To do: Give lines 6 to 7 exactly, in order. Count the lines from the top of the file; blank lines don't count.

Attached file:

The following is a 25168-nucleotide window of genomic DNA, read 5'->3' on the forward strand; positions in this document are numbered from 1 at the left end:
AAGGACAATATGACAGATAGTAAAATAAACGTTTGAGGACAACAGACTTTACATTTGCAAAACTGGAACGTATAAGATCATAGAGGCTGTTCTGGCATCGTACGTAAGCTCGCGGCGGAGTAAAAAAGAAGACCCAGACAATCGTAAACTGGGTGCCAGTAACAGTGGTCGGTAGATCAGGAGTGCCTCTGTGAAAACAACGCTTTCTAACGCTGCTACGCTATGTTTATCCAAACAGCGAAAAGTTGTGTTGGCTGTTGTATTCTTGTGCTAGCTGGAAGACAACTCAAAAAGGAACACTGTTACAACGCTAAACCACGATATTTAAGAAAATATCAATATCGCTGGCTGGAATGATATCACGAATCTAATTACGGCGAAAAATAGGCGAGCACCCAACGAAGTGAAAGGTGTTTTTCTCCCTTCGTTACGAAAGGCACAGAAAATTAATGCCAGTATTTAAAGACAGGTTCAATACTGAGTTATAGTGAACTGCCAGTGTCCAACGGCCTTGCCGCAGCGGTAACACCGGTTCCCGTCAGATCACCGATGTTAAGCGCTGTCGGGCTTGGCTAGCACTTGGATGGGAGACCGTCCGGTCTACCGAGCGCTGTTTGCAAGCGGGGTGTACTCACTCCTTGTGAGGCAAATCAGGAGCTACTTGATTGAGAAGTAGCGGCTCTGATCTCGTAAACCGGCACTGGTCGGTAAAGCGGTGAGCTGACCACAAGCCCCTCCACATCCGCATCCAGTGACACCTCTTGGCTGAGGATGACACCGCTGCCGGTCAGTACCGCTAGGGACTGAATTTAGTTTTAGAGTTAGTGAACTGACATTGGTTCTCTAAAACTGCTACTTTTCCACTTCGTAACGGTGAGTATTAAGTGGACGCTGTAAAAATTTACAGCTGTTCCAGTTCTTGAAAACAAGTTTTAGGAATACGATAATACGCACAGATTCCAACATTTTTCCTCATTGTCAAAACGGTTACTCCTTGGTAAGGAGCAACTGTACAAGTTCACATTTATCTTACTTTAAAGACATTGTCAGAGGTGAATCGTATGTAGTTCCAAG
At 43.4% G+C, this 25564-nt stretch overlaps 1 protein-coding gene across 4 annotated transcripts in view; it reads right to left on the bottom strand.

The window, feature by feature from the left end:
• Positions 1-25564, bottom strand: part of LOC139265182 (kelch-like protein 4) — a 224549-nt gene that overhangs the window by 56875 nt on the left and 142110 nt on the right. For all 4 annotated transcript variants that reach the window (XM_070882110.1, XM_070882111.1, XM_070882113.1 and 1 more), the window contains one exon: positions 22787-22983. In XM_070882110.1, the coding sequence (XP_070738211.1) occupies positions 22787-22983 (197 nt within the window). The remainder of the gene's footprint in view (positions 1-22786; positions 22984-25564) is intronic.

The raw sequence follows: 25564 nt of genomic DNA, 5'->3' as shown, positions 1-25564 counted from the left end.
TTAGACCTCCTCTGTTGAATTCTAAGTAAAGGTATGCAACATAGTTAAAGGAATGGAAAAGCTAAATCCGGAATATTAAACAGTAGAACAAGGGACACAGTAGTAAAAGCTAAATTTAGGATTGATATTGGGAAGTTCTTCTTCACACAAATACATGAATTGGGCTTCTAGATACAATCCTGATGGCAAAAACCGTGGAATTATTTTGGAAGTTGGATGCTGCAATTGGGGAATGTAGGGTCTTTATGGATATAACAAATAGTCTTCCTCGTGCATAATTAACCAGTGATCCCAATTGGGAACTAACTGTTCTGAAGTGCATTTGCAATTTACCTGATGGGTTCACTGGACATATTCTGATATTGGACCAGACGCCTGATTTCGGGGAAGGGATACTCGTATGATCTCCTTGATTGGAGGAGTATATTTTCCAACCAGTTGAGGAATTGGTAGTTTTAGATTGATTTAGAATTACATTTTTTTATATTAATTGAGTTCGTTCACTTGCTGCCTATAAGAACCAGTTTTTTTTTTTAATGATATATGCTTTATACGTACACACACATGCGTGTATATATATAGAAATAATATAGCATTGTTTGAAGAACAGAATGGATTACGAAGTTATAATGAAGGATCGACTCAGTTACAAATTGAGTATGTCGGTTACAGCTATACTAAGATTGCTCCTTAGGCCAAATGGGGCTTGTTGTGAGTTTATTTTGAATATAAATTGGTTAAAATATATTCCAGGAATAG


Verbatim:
The raw sequence follows: 25564 nt of genomic DNA, 5'->3' as shown, positions 1-25564 counted from the left end.
TTAGACCTCCTCTGTTGAATTCTAAGTAAAGGTATGCAACATAGTTAAAGGAATGGAAAAGCTAAATCCGGAATATTAAACAGTAGAACAAGGGACACAGTAGTAAAAGCTAAATTTAGGATTGATATTGGGAAGTTCTTCTTCACACAAATACATGAATTGGGCTTCTAGATACAATCCTGATGGCAAAAACCGTGGAATTATTTTGGAAGTTGGATGCTGCAATTGGGGAATGTAGGGTCTTTATGGATATAACAAATAGTCTTCCTCGTGCATAATTAACCAGTGATCCCAATTGGGAACTAACTGTTCTGAAGTGCATTTGCAATTTACCTGATGGGTTCACTGGACATATTCTGATATTGGACCAGACGCCTGATTTCGGGGAAGGGATACTCGTATGATCTCCTTGATTGGAGGAGTATATTTTCCAACCAGTTGAGGAATTGGTAGTTTTAGATTGATTTAGAATTACATTTTTTTATATTAATTGAGTTCGTTCACTTGCTGCCTATAAGAACCAGTTTTTTTTTTTAATGATATATGCTTTATACGTACACACACATGCGTGTATATATATAGAAATAATATAGCATTGTTTGAAGAACAGAATGGATTACGAAGTTATAATGAAGGATCGACTCAGTTACAAATTGAGTATGTCGGTTACAGCTATACTAAGATTGCTCCTTAGGCCAAATGGGGCTTGTTGTGAGTTTATTTTGAATATAAATTGGTTAAAATATATTCCAGGAATAG